take a turn for the worse - become sicker

take someone's temperature - measure someone's body temperature

throw up - vomit

under the weather - not feeling well

 

4.1 Translate the sentences into Ukrainian paying attention to the use of the idioms.

1. He was working very hard last month and has become very run down. 2. The doctor has decided to run some tests on the patient. 3.I have been suffering from a splitting headache all morning. 4. My aunt took a turn for the worse last week and is still in the hospital. 5. The nurse took my temperature when I went to the hospital yesterday. 6. The woman threw up several times after eating the bad shellfish. 7. My boss has been feeling under the weather all week and has not come to work during that time.

 

4.2 Group work:

a) Student A makes up sentences with the idioms from (4); Student B translates them into Ukrainian;

b) Student C makes up sentences in Ukrainian using Ukrainian equivalents of the idioms from (4); Student D translates them into English;

c) Student E makes up a situation with the idioms from (4); Student F translates it into Ukrainian;

d) Student G makes up a situation in Ukrainian using Ukrainian equivalents of the idioms from (4); Student H translates them into English.

 

Check your knowledge of medical idioms

Choose an idiom at the bottom to replace the expression in the brackets below. Translate the sentences into Ukrainian.

 

Variant 1

1. When we arrived at the scene of the car accident the driver was (near death).

(a) hanging out his shingle (b) drawing blood (c) at death's door (d) going under the knife

2. After walking home in the rain I (became sick with) a cold.

(a) broke out in (b) came down with (c) took a turn for the worse with (d) blacked out with

3. My father is (healthy again) after his recent illness.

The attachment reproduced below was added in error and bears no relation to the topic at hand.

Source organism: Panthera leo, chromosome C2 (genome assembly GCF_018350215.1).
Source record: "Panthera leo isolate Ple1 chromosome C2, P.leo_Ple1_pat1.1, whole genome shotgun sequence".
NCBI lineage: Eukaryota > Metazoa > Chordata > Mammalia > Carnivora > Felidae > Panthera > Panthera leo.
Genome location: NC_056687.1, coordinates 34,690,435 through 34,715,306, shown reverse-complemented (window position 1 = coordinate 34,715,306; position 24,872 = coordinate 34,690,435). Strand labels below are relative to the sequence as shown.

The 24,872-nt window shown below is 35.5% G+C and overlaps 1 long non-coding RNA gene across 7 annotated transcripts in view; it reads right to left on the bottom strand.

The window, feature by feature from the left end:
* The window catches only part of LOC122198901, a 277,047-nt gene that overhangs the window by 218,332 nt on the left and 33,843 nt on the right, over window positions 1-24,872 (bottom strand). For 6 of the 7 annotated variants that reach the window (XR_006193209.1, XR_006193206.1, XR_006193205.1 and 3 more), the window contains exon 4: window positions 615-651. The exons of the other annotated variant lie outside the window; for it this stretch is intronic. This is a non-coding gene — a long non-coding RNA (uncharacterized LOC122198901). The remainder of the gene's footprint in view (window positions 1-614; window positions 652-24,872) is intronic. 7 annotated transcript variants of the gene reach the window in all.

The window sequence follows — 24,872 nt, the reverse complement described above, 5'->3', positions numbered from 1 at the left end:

(a) back on his feet (b) under the weather (c) breathing his last (d) having a physical

4. Our secretary has been working too hard and is (getting into poor condition).

(a) over the worst (b) getting a splitting headache (c) back on her feet (d) becoming run down

5. Although the man was very sick I think that he will (recover).

(a) run a temperature (b) throw up (c) pull through (d) flare up

 

Variant 2

1. I went to the doctor last week and (got a medical check-up).

(a) ran a temperature (b) had a physical (c) felt on top of the world (d) went under the knife

2. After eating the seafood at the food court the man began to (vomit).

(a) throw up (b) pull through (c) flare up (d) break out

3. The man was forced to (go to a psychiatrist) after he killed the two women.

(a) go to a head shrinker(b) go under the knife (c) breathe his last (d) pull through

4. The trainer was quickly able to (restore to consciousness) the boxer who had fainted and fell to the floor.

(a) throw up (b) pull through (c) bring to (d) black out

5. Last night my grandmother (became sicker).

(a) went under the knife (b) felt on top of the world (c) breathed her last (d) took a turn for the worse